Massachusetts’ Supreme Judicial Court has expanded premises liability to include a broader definition “mode of operation” which relieves plaintiffs from having to prove actual or constructive notice of conditions. In BOWERS vs. P. WILE’S, INC the court found that “where the manner of operation of a business creates a reasonably foreseeable risk of a hazardous condition, the approach permits a plaintiff to recover for injuries resulting from such conditions if the plaintiff establishes that the business did not take all ‘adequate steps’ reasonably necessary under the circumstances to protect patrons against that risk’.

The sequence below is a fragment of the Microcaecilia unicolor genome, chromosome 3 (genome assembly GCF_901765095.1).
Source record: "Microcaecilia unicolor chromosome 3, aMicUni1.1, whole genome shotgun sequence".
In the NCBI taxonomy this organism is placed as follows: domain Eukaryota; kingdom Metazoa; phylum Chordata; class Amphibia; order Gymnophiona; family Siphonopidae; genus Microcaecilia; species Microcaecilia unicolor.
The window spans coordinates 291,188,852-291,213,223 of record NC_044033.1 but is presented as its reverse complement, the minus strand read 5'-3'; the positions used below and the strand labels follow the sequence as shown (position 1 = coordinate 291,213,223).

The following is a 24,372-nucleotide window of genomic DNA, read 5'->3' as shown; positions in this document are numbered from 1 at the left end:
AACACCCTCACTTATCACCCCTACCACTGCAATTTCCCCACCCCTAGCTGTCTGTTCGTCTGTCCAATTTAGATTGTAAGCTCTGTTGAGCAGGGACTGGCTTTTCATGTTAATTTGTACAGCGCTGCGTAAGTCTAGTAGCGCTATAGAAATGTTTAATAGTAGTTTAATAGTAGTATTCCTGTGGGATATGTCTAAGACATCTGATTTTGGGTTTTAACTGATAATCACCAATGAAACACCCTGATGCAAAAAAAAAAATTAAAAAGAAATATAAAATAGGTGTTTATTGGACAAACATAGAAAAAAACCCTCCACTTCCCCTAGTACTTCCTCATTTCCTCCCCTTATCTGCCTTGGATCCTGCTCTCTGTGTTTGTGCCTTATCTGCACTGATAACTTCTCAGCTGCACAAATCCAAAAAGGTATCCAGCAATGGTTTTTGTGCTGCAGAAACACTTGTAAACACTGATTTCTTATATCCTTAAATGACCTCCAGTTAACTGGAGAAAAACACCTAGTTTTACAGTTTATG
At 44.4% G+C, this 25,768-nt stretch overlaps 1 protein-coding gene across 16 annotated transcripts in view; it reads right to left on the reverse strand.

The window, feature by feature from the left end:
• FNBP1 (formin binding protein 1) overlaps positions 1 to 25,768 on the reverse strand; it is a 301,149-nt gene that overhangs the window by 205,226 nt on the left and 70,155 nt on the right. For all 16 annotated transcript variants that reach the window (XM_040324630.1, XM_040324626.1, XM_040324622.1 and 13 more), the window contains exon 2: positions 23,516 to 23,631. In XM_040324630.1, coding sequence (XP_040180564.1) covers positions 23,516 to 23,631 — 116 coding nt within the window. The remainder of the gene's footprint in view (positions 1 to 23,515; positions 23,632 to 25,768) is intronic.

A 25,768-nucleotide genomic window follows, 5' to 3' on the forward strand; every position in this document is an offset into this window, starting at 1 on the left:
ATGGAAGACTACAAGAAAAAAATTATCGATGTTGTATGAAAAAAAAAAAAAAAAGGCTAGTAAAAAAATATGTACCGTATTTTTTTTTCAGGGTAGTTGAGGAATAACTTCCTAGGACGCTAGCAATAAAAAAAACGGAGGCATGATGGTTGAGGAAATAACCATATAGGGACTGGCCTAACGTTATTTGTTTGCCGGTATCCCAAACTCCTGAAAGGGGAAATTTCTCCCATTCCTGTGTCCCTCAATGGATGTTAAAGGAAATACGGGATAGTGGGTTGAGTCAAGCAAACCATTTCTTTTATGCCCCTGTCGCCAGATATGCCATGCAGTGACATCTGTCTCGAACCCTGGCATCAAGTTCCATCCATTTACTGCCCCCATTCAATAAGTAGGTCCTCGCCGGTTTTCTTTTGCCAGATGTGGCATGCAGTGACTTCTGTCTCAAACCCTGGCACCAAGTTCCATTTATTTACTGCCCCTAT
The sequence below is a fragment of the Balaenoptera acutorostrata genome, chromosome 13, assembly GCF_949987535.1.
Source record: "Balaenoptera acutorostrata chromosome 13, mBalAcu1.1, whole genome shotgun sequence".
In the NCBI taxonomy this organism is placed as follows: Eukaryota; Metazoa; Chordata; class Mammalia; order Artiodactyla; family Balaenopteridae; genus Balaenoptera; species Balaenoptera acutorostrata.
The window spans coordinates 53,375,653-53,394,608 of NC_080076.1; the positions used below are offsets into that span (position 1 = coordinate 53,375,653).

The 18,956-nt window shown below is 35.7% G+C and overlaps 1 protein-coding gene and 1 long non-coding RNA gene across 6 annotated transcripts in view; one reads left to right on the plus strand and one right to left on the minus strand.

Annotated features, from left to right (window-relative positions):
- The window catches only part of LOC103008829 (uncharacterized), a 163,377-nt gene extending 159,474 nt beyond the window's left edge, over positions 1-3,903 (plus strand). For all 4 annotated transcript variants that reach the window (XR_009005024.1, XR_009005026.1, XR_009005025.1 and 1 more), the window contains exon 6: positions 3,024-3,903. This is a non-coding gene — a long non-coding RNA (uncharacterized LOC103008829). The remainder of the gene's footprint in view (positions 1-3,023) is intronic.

Amicus briefs were submitted by the Massachusetts Academy of Trial Attorneys, the Property Casualty Insurers Association of America, and the Massachusetts Defense Lawyers’ Association.
Despite the broader applicability of mode of operation, the court observed that “even where a plaintiff is able to prove notice through a defendant’s mode of operation that a dangerous condition was reasonably foreseeable, that alone does not establish liability. A plaintiff still must establish that the steps the defendant took to protect customers from the condition that resulted in the injury were unreasonable in the circumstances.”
In the aftermath of the Bowers decision, Massachusetts retail businesses should re-examine their operations in view of this expanded risk of liability. Summary Judgments will be harder to obtain in cases where mode of operation applies.